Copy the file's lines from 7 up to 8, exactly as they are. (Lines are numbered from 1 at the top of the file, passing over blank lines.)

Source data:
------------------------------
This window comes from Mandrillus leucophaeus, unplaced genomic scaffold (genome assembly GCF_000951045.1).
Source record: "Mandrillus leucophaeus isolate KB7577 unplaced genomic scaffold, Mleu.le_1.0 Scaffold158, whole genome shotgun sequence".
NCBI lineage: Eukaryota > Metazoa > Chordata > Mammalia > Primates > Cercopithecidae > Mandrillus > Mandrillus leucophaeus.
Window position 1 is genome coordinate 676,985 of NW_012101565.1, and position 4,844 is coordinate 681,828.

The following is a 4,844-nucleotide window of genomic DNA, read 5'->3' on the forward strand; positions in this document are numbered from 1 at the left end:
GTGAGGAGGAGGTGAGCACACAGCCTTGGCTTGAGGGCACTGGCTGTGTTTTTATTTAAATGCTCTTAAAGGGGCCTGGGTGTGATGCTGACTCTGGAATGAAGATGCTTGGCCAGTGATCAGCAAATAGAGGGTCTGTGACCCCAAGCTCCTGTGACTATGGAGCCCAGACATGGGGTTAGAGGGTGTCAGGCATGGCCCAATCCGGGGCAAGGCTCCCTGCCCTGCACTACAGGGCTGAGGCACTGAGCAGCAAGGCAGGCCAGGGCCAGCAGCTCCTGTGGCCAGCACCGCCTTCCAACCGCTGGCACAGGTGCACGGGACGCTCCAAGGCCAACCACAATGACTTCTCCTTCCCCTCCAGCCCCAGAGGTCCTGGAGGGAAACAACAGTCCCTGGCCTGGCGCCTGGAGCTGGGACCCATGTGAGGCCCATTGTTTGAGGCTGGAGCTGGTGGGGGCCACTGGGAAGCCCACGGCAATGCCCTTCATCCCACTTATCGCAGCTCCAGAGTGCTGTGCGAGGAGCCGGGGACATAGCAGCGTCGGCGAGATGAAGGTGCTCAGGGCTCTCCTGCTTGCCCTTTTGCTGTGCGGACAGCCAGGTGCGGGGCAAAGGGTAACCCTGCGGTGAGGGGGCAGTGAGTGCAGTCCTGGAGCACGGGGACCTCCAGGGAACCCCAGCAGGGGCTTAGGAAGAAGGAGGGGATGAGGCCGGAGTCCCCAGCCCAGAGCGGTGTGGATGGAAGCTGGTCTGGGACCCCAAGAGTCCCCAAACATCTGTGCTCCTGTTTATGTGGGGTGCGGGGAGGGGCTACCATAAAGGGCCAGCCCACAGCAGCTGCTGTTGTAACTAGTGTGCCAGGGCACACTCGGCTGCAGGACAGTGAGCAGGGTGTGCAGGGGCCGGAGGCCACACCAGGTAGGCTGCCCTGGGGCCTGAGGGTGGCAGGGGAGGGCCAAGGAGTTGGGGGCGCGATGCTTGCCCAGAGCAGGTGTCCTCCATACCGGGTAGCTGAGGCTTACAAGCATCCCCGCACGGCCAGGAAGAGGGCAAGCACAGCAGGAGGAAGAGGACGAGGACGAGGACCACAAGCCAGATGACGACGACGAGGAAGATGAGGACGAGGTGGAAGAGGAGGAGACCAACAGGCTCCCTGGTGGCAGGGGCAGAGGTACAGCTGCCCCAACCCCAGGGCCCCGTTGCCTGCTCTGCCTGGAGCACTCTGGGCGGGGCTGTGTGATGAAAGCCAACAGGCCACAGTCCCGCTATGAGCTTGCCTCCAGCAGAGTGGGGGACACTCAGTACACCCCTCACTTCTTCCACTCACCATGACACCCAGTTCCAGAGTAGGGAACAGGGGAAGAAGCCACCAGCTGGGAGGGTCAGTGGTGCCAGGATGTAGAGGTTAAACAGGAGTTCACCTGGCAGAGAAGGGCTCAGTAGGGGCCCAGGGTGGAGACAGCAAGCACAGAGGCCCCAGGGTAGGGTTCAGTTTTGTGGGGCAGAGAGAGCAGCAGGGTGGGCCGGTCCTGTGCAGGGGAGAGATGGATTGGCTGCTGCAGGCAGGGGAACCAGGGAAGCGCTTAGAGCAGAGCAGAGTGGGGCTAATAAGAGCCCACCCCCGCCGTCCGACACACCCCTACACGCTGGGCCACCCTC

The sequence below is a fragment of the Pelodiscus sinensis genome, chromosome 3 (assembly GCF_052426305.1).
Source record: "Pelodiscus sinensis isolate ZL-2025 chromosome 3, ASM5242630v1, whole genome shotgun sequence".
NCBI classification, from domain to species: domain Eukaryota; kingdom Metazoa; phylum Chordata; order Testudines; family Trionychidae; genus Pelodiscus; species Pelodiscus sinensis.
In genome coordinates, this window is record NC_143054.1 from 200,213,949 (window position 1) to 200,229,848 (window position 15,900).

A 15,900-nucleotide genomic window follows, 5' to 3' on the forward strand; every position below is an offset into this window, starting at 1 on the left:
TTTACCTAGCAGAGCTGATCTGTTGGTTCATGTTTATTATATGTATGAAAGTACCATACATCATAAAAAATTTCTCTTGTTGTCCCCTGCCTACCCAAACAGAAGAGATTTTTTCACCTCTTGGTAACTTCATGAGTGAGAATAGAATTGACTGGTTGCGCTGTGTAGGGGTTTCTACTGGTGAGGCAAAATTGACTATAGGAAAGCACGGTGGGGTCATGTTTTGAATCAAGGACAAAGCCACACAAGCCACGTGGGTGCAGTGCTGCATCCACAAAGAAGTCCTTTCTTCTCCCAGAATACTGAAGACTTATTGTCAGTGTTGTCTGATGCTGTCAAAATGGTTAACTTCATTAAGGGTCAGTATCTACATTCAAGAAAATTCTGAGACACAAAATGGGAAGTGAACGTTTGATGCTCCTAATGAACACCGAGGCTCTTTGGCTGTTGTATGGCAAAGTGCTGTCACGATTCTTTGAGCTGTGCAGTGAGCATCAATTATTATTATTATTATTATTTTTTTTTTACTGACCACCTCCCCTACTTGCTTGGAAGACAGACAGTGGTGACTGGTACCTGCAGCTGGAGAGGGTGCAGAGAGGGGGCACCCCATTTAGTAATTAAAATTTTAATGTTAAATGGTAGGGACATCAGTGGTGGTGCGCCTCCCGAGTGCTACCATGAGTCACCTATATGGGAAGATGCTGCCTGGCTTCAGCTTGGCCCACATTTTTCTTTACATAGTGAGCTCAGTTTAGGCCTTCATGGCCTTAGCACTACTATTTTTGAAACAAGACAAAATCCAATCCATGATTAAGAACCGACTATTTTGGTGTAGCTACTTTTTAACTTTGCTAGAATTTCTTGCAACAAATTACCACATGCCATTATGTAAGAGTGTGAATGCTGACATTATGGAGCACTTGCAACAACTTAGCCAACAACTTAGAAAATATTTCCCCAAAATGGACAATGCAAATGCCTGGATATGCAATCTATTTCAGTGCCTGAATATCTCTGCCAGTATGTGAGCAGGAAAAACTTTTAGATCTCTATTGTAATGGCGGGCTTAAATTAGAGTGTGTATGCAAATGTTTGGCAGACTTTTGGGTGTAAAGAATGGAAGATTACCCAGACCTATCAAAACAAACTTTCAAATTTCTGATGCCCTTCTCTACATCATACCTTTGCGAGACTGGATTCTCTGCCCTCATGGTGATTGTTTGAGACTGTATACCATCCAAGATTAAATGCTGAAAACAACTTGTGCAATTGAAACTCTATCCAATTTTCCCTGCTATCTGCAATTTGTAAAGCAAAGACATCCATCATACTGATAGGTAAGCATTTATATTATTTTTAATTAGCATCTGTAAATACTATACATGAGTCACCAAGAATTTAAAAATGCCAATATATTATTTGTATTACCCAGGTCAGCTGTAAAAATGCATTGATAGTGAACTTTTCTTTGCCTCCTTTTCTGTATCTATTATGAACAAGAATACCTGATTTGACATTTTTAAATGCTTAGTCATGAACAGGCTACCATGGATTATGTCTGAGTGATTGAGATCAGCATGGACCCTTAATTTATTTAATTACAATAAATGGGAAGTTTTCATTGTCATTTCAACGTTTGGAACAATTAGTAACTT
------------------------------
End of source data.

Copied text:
The sequence below is a fragment of the Pelodiscus sinensis genome, chromosome 3 (assembly GCF_052426305.1).
Source record: "Pelodiscus sinensis isolate ZL-2025 chromosome 3, ASM5242630v1, whole genome shotgun sequence".